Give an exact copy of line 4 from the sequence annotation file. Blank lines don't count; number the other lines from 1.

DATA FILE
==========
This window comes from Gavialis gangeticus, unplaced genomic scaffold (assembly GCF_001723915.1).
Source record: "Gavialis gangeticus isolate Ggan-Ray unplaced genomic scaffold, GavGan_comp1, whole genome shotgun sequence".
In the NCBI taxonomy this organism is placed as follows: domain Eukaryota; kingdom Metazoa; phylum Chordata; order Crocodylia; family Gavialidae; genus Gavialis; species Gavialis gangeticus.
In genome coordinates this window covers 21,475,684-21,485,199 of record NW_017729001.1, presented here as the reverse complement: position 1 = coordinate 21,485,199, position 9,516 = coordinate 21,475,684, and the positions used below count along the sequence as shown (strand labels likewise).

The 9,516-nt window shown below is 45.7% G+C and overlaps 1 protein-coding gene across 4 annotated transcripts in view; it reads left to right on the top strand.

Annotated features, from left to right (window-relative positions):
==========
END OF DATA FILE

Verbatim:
In genome coordinates this window covers 21,475,684-21,485,199 of record NW_017729001.1, presented here as the reverse complement: position 1 = coordinate 21,485,199, position 9,516 = coordinate 21,475,684, and the positions used below count along the sequence as shown (strand labels likewise).